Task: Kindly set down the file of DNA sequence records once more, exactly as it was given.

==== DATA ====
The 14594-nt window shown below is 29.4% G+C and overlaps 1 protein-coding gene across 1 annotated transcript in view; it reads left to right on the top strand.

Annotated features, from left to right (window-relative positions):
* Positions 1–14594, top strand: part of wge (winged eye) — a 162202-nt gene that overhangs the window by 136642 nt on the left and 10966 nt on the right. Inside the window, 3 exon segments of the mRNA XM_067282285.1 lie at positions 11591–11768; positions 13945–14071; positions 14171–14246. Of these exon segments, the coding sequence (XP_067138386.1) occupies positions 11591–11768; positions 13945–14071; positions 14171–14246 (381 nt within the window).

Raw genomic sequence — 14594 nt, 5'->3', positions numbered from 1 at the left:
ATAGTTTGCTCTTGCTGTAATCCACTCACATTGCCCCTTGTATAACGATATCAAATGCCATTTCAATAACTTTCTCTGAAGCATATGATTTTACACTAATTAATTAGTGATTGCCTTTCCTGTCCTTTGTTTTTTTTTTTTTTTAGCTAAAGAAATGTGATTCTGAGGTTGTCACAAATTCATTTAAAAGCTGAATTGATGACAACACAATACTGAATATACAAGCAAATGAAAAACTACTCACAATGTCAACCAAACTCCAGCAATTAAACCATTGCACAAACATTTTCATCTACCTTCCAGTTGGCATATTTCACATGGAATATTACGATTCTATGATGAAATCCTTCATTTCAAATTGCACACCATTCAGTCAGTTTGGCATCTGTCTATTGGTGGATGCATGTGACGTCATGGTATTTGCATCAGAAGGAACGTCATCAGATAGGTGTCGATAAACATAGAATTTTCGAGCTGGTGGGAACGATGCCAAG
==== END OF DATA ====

The 14594-nt window shown below is 29.4% G+C and overlaps 1 protein-coding gene across 1 annotated transcript in view; it reads left to right on the top strand.

Annotated features, from left to right (window-relative positions):
* Positions 1–14594, top strand: part of wge (winged eye) — a 162202-nt gene that overhangs the window by 136642 nt on the left and 10966 nt on the right. Inside the window, 3 exon segments of the mRNA XM_067282285.1 lie at positions 11591–11768; positions 13945–14071; positions 14171–14246. Of these exon segments, the coding sequence (XP_067138386.1) occupies positions 11591–11768; positions 13945–14071; positions 14171–14246 (381 nt within the window).

Raw genomic sequence — 14594 nt, 5'->3', positions numbered from 1 at the left:
ATAGTTTGCTCTTGCTGTAATCCACTCACATTGCCCCTTGTATAACGATATCAAATGCCATTTCAATAACTTTCTCTGAAGCATATGATTTTACACTAATTAATTAGTGATTGCCTTTCCTGTCCTTTGTTTTTTTTTTTTTTTAGCTAAAGAAATGTGATTCTGAGGTTGTCACAAATTCATTTAAAAGCTGAATTGATGACAACACAATACTGAATATACAAGCAAATGAAAAACTACTCACAATGTCAACCAAACTCCAGCAATTAAACCATTGCACAAACATTTTCATCTACCTTCCAGTTGGCATATTTCACATGGAATATTACGATTCTATGATGAAATCCTTCATTTCAAATTGCACACCATTCAGTCAGTTTGGCATCTGTCTATTGGTGGATGCATGTGACGTCATGGTATTTGCATCAGAAGGAACGTCATCAGATAGGTGTCGATAAACATAGAATTTTCGAGCTGGTGGGAACGATGCCAAG